High School and Class Management

Front Cover
D. C. Heath & Company, 1915 - Education, Secondary - 314 pages
0 Reviews
 

What people are saying - Write a review

We haven't found any reviews in the usual places.

Other editions - View all

Common terms and phrases

Popular passages

Page 18 - English academic studies which are taught in secondary schools, especially the natural sciences in their application to mechanics, manufactures and agriculture; but the ancient or modern languages and music shall not be taught therein except by direction of the superintending school committees having supervision thereof.
Page 317 - English Grammar. Revised 80 A thorough course for review and the mastery of principles and detail. Sanford and Brown's English Grammar 70 Uses the new uniform nomenclature and has rich illustrative material. COMPOSITION Buhlig's Business English 1.10 Spelling, punctuation, oral English, letter writing, and business practice. Duncan, Beck and Graves's Prose Specimens 1.00 Selections illustrating description, narration, exposition, argumentation, and persuasion. Gerrish and Cunningham's Practical English...
Page 122 - We have no sense of responsibility in regard to their pleasures and continually forget that amusement is stronger than vice and that it alone can stifle the lust for it. We see all about us much vice which is merely a love for pleasure "gone wrong...
Page 317 - Examples in syntax, accidence and style, for criticism and correction. LITERATURE Heath's English Classics. Prices range from 50 to .25 About 100 volumes covering literature for high school reading. Send for list. Hooker's Study Book in English Literature .' . . . 1.00 A handbook to accompany the appreciative study of the greater writers. Howes's Primer of American Literature .50 A brief, satisfactory account of the facts of American literary history. Howes's Primer of English Literature .50 The...
Page 18 - ... the state, but those only who shall pass a proper examination in arithmetic, spelling, English grammar, reading, writing, geography, and United States history. 3. It shall have regular and orderly courses of study, embracing all the branches prescribed by the state high school board, and requisite for admission to the collegiate department of the state university, and an optional English or business course in addition thereto or in lieu thereof. 4. It shall be subject to such rules and regulations,...
Page 97 - Cited from The Kentucky High School Quarterly, July, 1915, p. 17. "From a paper read before the High School Section of the Cal. Teach. Assn., Oakland, Dec. 30, 1913. is to be made, it must come ' ' in the materials and processes of education with special reference to the changing conditions in the physical and mental characteristics of those to be educated. Here lies the fundamental fact to be considered first of all where any movement is undertaken for reform.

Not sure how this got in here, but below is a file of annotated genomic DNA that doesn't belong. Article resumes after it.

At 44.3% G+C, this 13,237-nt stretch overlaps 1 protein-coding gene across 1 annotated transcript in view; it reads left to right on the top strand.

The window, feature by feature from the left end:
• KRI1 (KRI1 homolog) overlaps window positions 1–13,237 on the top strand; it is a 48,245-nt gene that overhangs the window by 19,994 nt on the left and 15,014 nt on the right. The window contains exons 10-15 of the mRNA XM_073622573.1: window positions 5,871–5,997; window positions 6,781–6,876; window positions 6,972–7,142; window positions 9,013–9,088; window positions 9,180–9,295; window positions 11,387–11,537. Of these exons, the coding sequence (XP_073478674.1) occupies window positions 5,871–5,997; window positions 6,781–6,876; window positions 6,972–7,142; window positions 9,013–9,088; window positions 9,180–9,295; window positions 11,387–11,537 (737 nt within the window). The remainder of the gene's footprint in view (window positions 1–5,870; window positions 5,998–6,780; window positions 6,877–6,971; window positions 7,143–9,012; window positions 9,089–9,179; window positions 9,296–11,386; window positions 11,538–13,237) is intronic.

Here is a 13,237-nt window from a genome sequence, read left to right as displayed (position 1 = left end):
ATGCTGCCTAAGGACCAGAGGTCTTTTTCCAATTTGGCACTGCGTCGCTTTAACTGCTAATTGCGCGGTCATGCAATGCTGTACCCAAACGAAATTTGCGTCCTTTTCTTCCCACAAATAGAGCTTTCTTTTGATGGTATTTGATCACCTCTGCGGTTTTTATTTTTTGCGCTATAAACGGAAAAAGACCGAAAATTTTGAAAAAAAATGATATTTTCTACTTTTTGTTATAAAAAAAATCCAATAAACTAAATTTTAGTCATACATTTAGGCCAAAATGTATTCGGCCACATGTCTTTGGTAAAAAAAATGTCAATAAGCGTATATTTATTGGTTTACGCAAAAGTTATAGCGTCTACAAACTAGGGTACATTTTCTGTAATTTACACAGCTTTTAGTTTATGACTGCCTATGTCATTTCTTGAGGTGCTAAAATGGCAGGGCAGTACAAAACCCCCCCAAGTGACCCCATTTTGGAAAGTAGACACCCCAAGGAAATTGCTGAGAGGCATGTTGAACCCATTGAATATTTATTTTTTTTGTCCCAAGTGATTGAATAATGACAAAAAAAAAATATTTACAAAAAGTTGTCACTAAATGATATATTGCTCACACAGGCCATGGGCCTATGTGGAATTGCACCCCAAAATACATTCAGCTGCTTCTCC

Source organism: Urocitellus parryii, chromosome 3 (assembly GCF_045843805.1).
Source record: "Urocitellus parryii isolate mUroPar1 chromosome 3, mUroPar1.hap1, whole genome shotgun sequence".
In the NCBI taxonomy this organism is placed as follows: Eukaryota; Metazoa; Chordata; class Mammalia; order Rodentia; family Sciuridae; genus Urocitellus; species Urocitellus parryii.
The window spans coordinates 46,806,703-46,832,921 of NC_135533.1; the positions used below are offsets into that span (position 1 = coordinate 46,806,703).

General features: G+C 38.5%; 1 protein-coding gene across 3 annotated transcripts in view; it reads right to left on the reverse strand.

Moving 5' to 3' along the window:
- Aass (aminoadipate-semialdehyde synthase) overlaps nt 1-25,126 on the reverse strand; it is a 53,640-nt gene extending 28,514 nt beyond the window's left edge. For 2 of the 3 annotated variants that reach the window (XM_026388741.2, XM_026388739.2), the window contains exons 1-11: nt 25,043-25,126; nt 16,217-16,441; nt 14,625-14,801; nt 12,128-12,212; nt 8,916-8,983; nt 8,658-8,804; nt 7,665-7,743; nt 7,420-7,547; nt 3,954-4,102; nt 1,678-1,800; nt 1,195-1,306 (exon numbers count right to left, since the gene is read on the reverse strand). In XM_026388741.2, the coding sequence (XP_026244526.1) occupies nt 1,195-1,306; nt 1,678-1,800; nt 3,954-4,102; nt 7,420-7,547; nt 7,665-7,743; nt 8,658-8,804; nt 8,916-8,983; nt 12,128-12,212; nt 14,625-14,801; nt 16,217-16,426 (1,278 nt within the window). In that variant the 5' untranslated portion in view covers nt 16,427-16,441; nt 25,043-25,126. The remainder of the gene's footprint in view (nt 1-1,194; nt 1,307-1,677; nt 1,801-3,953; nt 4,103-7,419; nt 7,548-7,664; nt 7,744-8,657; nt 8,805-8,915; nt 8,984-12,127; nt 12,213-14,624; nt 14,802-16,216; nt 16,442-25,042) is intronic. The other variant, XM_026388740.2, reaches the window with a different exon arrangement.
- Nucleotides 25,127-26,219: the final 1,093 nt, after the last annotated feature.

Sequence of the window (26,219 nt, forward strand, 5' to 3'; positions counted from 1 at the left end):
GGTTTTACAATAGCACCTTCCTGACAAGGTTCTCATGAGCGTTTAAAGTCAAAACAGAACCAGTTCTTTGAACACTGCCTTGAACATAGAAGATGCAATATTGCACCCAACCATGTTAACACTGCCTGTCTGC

Page 242 - Now just what part is a foreign language to play in conducting this exchange? Simply this, that he who already has and can use intelligently the foreign coin need not go to the exchanger. For him the coin will not be subject to the exchanger's usury. . . . For those who master a modern tongue there is direct and intimate contact with growing, throbbing, intellectual life. Here live the arts, the constructive abilities, the politics, the religion, and the ethics of a contemporaneous national group....
Page 317 - Meiklejohn's The English Language: Its Grammar, History, and Literature $1.25 A compendious and scholarly treatise for general courses. GRAMMAR Allen's Review of English Grammar for Secondary Schools 60 Such a course as is recommended in the college entrance requirements. MacEwan's The Essentials of the English Sentence .75 A review preparatory to teaching or to the study of rhetoric. Meiklejohn's English Grammar. Revised .80 A thorough course for review and the mastery of principles and detail....
Page 18 - A high school shall be a graded school maintaining twelve grades of work with at least two teachers devoting their entire teaching time to the ninth, tenth, eleventh and twelfth grades...
Page 102 - The justification of the usual single course for all children has usually rested on a profession that democracy should afford an equal opportunity to all; but inasmuch as children of this age differ so markedly in ability, interests, and ambitions, democracy is fair only if it offers to each pupil what will advance him in his peculiar development. The persistence of the traditional organization of the upper grades results in an annual loss of an impressive army of children, none of whom will contribute...

Bibliographic information